During the rest of the presentation, SES puts forward their O3b mPower constellation as one that is ideal to support government and military missions: It is high-capacity and low latency, interoperable with anything terrestrial because of its open architecture, and resilient because it is space-based and even more difficult to interfere with then GEO infrastructure. While all of that is true, in the context of the Ukraine and fighting wars, it left me feeling a bit uncomfortable. It felt like making the argument you have the perfect vehicle for a military ground mission because it is fast and easy to drive, because it can haul a lot of cargo and has great mileage. All good stuff, but if you are the one going on a mission, then something tells me you are only interested in one single thing: “If people start shooting at me, will I live or will I die?”. Personal security and mission integrity is everything, the rest is a side issue. In terms of telecommunication this is the difference between a message being intercepted or not. If security cannot be assured to an acceptable level, further planning is required. While for military operations in the field this could mean a different route or a more heavy armored vehicle, for telecommunication systems the risks are less easy to identify and solve. Consequently, missions may have to take on unnecessary risks or be scrapped altogether, both of which may have serious consequences for positive outcomes of disputes and conflicts. If we as an industry can help prevent that by offering better services, than we share the responsibility for when positive outcomes are delayed or cannot be achieved.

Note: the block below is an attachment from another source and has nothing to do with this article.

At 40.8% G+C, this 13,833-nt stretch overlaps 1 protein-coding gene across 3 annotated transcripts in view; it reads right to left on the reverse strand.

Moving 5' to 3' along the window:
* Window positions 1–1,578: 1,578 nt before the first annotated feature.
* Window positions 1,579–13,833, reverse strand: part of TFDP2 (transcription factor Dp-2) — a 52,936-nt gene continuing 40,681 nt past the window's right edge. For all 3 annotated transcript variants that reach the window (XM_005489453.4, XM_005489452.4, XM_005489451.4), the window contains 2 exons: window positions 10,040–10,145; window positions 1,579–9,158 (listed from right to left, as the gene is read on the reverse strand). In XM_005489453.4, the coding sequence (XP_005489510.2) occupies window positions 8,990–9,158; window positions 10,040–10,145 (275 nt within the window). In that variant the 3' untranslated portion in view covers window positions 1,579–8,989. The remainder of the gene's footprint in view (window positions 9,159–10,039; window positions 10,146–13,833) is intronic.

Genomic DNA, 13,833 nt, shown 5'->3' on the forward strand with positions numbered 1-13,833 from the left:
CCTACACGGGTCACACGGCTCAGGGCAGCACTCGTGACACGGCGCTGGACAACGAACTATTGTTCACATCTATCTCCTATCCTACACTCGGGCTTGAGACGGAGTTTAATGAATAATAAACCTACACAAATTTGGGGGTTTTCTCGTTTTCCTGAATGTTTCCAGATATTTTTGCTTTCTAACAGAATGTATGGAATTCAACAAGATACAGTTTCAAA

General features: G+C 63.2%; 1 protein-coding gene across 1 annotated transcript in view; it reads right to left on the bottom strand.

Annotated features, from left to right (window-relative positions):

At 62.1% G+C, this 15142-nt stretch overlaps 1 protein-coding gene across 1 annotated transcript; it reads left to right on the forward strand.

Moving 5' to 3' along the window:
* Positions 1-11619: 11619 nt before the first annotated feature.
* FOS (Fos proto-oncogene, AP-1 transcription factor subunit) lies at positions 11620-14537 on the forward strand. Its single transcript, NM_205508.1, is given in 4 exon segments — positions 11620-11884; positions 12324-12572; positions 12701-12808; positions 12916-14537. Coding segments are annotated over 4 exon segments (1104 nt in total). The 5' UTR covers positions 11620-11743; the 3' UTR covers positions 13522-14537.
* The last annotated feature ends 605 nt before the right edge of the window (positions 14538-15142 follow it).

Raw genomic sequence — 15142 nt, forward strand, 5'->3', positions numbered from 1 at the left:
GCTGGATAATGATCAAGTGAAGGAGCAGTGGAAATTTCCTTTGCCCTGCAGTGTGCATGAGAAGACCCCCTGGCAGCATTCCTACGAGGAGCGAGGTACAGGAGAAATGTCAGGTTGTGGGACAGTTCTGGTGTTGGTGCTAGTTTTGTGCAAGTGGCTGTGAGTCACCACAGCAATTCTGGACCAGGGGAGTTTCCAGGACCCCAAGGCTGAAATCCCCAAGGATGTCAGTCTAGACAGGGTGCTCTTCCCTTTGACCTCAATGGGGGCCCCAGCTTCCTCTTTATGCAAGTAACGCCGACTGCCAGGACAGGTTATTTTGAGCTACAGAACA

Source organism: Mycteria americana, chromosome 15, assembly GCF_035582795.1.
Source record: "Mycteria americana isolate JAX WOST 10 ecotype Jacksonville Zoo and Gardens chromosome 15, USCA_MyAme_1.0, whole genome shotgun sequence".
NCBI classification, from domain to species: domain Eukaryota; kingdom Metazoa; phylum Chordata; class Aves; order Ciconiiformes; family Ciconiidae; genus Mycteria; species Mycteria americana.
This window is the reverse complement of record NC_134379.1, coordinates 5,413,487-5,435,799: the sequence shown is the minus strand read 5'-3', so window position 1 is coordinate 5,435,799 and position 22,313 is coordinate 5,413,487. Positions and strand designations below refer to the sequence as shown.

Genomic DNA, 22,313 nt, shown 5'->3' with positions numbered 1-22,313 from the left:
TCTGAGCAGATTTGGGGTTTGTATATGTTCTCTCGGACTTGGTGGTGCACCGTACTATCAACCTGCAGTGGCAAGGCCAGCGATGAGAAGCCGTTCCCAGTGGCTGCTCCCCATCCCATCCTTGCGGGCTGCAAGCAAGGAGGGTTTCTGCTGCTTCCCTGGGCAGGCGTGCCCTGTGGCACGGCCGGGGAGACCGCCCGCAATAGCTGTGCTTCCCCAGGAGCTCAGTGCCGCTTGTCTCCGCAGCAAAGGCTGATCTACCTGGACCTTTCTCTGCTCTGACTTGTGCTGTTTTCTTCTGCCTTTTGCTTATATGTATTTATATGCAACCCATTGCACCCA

So what is the issue at hand then? What can we do better as an industry from a security perspective? Before going into that it needs to be said that I feel a bit uncomfortable positioning telecommunication security as the be all and end all, because I sat at the exact other side of the argument 30-years ago. Back in the mid-nineties when I worked for Dutch telecom incumbent KPN, I was convinced that the internet was going to be a huge business opportunity, one that KPN could not afford to miss out on. My critics within the company said that the internet would never be successful, because of the absence of secure networking, emailing and access to information. X.25, FR, ATM and X.400 mail would instead be the future for that very reason. That resulted in fierce debates in which I basically dismissed the entire security argument as ridiculous; it was all about access to information and security would sort itself out. Fast forward 30 years and we all know how that ended, but how can I now hold up Security as critically important today, while completely dismissing it as irrelevant 30 years ago? Or better put: Why did security issues not stand in the way of the success of the internet, but why will it now be critically important for the success of the satellite industry?